The future role of metal-on-metal hip resurfacing.
Matharu GS., Pandit HG., Murray DW., Treacy RB.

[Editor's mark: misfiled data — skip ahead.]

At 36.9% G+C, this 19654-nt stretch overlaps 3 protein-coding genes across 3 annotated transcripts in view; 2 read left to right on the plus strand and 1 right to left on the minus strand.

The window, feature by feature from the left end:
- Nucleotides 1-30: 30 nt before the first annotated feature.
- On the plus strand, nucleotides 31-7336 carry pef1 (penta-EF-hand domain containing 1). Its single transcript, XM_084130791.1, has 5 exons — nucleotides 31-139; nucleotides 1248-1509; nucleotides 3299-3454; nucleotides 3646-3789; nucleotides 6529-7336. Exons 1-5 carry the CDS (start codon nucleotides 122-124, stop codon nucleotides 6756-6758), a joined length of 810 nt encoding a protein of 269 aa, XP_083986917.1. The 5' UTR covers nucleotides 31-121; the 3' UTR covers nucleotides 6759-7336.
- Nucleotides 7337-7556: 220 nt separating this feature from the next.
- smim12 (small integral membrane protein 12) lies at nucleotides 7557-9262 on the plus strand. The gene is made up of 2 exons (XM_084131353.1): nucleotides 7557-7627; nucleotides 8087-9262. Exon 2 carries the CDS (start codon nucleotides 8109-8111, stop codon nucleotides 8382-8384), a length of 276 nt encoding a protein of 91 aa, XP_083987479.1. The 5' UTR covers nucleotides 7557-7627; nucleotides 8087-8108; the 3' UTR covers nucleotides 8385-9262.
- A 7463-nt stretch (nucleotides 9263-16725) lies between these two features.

PURPOSE: The purpose of this review was to assess the ten to 15-year outcomes of metal-on-metal hip resurfacing (MoM HR) when performed at designing and independent centres, and make recommendations for the future use of MoM HR. METHODS: Studies reporting ten to 15-year outcomes for modern MoM HR devices from both designing and independent centres were reviewed. Outcomes from these studies were assessed to allow the formulation of recommendations for the future use of MoM HR. RESULTS: Two MoM HR designs, the Birmingham Hip Resurfacing (BHR) and Conserve Plus, have outcomes reported at a minimum of ten years. The BHR was the only device with outcomes reported at a minimum of ten years by both designing (overall survival of up to 95.8 % at 15 years) and independent surgeons (overall survival of 87.1-94.5 % at ten years). Implant survival in these seven BHR studies was influenced by the pre-operative diagnosis (primary osteoarthritis had better outcomes), gender (male patients had better outcomes), and femoral component head size (larger sizes had better outcomes). In contrast to independent centres, designing surgeons reported acceptable outcomes in female patients undergoing BHR. CONCLUSIONS: There remains a role for MoM HR in young active male patients with primary osteoarthritis, provided the surgeon has sufficient experience in the procedure, the implant has an established record, and the patient is aware of the potential risks associated with MoM bearings and HR. Very experienced HR surgeons may also consider this procedure in females provided they meet the refined inclusion criteria described (including femoral head sizes of 46 mm and above).